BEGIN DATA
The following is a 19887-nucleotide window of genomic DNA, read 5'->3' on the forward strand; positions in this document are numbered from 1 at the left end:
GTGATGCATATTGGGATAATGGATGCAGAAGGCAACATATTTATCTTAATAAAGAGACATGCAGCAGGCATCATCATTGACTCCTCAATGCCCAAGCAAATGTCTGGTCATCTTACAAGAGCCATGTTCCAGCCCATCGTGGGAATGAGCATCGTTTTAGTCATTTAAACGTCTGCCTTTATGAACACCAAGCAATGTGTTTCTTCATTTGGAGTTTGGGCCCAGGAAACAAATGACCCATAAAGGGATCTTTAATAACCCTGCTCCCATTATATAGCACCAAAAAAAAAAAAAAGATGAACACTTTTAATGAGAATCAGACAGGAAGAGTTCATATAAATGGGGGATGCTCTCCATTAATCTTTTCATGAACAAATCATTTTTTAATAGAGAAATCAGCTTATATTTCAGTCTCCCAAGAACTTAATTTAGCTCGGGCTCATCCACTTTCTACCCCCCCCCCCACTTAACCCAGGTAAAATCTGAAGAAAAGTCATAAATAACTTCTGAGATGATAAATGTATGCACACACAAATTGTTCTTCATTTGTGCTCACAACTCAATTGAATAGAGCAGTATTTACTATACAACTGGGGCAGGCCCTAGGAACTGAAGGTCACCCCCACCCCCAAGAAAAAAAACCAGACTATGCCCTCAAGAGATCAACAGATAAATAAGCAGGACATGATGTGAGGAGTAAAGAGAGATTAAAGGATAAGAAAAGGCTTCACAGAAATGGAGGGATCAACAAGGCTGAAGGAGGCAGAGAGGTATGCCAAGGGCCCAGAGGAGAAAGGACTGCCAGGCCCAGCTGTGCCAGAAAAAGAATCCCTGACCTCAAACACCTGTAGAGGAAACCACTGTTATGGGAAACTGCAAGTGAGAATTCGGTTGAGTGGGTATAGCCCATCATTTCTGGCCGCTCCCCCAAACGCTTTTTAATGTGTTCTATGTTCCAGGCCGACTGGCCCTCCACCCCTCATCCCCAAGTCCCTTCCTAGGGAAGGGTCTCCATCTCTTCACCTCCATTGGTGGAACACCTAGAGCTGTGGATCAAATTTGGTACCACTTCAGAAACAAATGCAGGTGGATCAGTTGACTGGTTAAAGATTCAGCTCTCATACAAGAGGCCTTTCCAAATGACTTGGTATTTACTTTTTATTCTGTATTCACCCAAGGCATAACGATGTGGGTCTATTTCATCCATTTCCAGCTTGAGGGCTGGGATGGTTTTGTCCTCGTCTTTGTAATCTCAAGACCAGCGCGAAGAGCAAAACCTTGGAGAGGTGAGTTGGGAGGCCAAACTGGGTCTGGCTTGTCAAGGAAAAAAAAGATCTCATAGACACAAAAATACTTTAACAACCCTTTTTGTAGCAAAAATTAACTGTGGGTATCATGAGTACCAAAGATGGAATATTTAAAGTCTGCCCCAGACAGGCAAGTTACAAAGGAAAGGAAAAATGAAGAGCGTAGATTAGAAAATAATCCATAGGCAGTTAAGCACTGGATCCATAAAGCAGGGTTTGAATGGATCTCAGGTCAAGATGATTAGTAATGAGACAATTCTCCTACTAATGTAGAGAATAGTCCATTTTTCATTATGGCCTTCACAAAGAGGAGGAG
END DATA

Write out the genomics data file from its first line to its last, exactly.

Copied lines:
The following is a 19887-nucleotide window of genomic DNA, read 5'->3' on the forward strand; positions in this document are numbered from 1 at the left end:
GTGATGCATATTGGGATAATGGATGCAGAAGGCAACATATTTATCTTAATAAAGAGACATGCAGCAGGCATCATCATTGACTCCTCAATGCCCAAGCAAATGTCTGGTCATCTTACAAGAGCCATGTTCCAGCCCATCGTGGGAATGAGCATCGTTTTAGTCATTTAAACGTCTGCCTTTATGAACACCAAGCAATGTGTTTCTTCATTTGGAGTTTGGGCCCAGGAAACAAATGACCCATAAAGGGATCTTTAATAACCCTGCTCCCATTATATAGCACCAAAAAAAAAAAAAAGATGAACACTTTTAATGAGAATCAGACAGGAAGAGTTCATATAAATGGGGGATGCTCTCCATTAATCTTTTCATGAACAAATCATTTTTTAATAGAGAAATCAGCTTATATTTCAGTCTCCCAAGAACTTAATTTAGCTCGGGCTCATCCACTTTCTACCCCCCCCCCCACTTAACCCAGGTAAAATCTGAAGAAAAGTCATAAATAACTTCTGAGATGATAAATGTATGCACACACAAATTGTTCTTCATTTGTGCTCACAACTCAATTGAATAGAGCAGTATTTACTATACAACTGGGGCAGGCCCTAGGAACTGAAGGTCACCCCCACCCCCAAGAAAAAAAACCAGACTATGCCCTCAAGAGATCAACAGATAAATAAGCAGGACATGATGTGAGGAGTAAAGAGAGATTAAAGGATAAGAAAAGGCTTCACAGAAATGGAGGGATCAACAAGGCTGAAGGAGGCAGAGAGGTATGCCAAGGGCCCAGAGGAGAAAGGACTGCCAGGCCCAGCTGTGCCAGAAAAAGAATCCCTGACCTCAAACACCTGTAGAGGAAACCACTGTTATGGGAAACTGCAAGTGAGAATTCGGTTGAGTGGGTATAGCCCATCATTTCTGGCCGCTCCCCCAAACGCTTTTTAATGTGTTCTATGTTCCAGGCCGACTGGCCCTCCACCCCTCATCCCCAAGTCCCTTCCTAGGGAAGGGTCTCCATCTCTTCACCTCCATTGGTGGAACACCTAGAGCTGTGGATCAAATTTGGTACCACTTCAGAAACAAATGCAGGTGGATCAGTTGACTGGTTAAAGATTCAGCTCTCATACAAGAGGCCTTTCCAAATGACTTGGTATTTACTTTTTATTCTGTATTCACCCAAGGCATAACGATGTGGGTCTATTTCATCCATTTCCAGCTTGAGGGCTGGGATGGTTTTGTCCTCGTCTTTGTAATCTCAAGACCAGCGCGAAGAGCAAAACCTTGGAGAGGTGAGTTGGGAGGCCAAACTGGGTCTGGCTTGTCAAGGAAAAAAAAGATCTCATAGACACAAAAATACTTTAACAACCCTTTTTGTAGCAAAAATTAACTGTGGGTATCATGAGTACCAAAGATGGAATATTTAAAGTCTGCCCCAGACAGGCAAGTTACAAAGGAAAGGAAAAATGAAGAGCGTAGATTAGAAAATAATCCATAGGCAGTTAAGCACTGGATCCATAAAGCAGGGTTTGAATGGATCTCAGGTCAAGATGATTAGTAATGAGACAATTCTCCTACTAATGTAGAGAATAGTCCATTTTTCATTATGGCCTTCACAAAGAGGAGGAG